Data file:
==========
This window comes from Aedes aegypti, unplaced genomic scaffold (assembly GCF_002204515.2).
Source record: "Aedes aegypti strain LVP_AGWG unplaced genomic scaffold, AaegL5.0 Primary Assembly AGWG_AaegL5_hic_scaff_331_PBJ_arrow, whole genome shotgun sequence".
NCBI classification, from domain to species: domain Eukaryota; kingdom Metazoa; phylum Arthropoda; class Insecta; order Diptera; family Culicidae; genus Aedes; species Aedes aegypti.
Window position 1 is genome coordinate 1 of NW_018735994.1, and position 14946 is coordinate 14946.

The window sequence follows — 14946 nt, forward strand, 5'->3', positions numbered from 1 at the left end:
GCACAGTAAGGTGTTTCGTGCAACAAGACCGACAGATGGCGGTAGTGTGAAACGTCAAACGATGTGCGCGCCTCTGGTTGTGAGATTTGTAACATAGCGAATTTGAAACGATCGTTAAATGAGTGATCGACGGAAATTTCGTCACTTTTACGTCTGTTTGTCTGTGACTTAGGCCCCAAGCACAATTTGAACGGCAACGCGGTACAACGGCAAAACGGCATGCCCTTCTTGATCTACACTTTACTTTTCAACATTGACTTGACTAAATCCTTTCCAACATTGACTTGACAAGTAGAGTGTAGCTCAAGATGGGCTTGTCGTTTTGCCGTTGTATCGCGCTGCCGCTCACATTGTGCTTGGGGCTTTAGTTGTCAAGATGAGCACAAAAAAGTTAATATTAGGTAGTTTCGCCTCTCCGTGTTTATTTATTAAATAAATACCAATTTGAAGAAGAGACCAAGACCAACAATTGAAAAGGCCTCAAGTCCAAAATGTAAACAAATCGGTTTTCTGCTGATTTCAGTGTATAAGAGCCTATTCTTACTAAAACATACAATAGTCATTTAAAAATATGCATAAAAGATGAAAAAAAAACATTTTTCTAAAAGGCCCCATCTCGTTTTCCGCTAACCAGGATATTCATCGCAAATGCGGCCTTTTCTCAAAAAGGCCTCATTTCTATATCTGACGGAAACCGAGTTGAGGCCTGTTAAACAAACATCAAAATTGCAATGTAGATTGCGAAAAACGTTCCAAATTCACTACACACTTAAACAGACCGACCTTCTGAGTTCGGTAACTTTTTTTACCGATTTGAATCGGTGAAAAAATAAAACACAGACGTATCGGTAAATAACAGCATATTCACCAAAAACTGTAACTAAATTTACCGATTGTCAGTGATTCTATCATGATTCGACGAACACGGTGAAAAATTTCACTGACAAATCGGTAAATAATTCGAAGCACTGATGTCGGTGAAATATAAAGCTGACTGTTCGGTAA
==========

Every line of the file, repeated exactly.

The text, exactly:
This window comes from Aedes aegypti, unplaced genomic scaffold (assembly GCF_002204515.2).
Source record: "Aedes aegypti strain LVP_AGWG unplaced genomic scaffold, AaegL5.0 Primary Assembly AGWG_AaegL5_hic_scaff_331_PBJ_arrow, whole genome shotgun sequence".
NCBI classification, from domain to species: domain Eukaryota; kingdom Metazoa; phylum Arthropoda; class Insecta; order Diptera; family Culicidae; genus Aedes; species Aedes aegypti.
Window position 1 is genome coordinate 1 of NW_018735994.1, and position 14946 is coordinate 14946.

The window sequence follows — 14946 nt, forward strand, 5'->3', positions numbered from 1 at the left end:
GCACAGTAAGGTGTTTCGTGCAACAAGACCGACAGATGGCGGTAGTGTGAAACGTCAAACGATGTGCGCGCCTCTGGTTGTGAGATTTGTAACATAGCGAATTTGAAACGATCGTTAAATGAGTGATCGACGGAAATTTCGTCACTTTTACGTCTGTTTGTCTGTGACTTAGGCCCCAAGCACAATTTGAACGGCAACGCGGTACAACGGCAAAACGGCATGCCCTTCTTGATCTACACTTTACTTTTCAACATTGACTTGACTAAATCCTTTCCAACATTGACTTGACAAGTAGAGTGTAGCTCAAGATGGGCTTGTCGTTTTGCCGTTGTATCGCGCTGCCGCTCACATTGTGCTTGGGGCTTTAGTTGTCAAGATGAGCACAAAAAAGTTAATATTAGGTAGTTTCGCCTCTCCGTGTTTATTTATTAAATAAATACCAATTTGAAGAAGAGACCAAGACCAACAATTGAAAAGGCCTCAAGTCCAAAATGTAAACAAATCGGTTTTCTGCTGATTTCAGTGTATAAGAGCCTATTCTTACTAAAACATACAATAGTCATTTAAAAATATGCATAAAAGATGAAAAAAAAACATTTTTCTAAAAGGCCCCATCTCGTTTTCCGCTAACCAGGATATTCATCGCAAATGCGGCCTTTTCTCAAAAAGGCCTCATTTCTATATCTGACGGAAACCGAGTTGAGGCCTGTTAAACAAACATCAAAATTGCAATGTAGATTGCGAAAAACGTTCCAAATTCACTACACACTTAAACAGACCGACCTTCTGAGTTCGGTAACTTTTTTTACCGATTTGAATCGGTGAAAAAATAAAACACAGACGTATCGGTAAATAACAGCATATTCACCAAAAACTGTAACTAAATTTACCGATTGTCAGTGATTCTATCATGATTCGACGAACACGGTGAAAAATTTCACTGACAAATCGGTAAATAATTCGAAGCACTGATGTCGGTGAAATATAAAGCTGACTGTTCGGTAA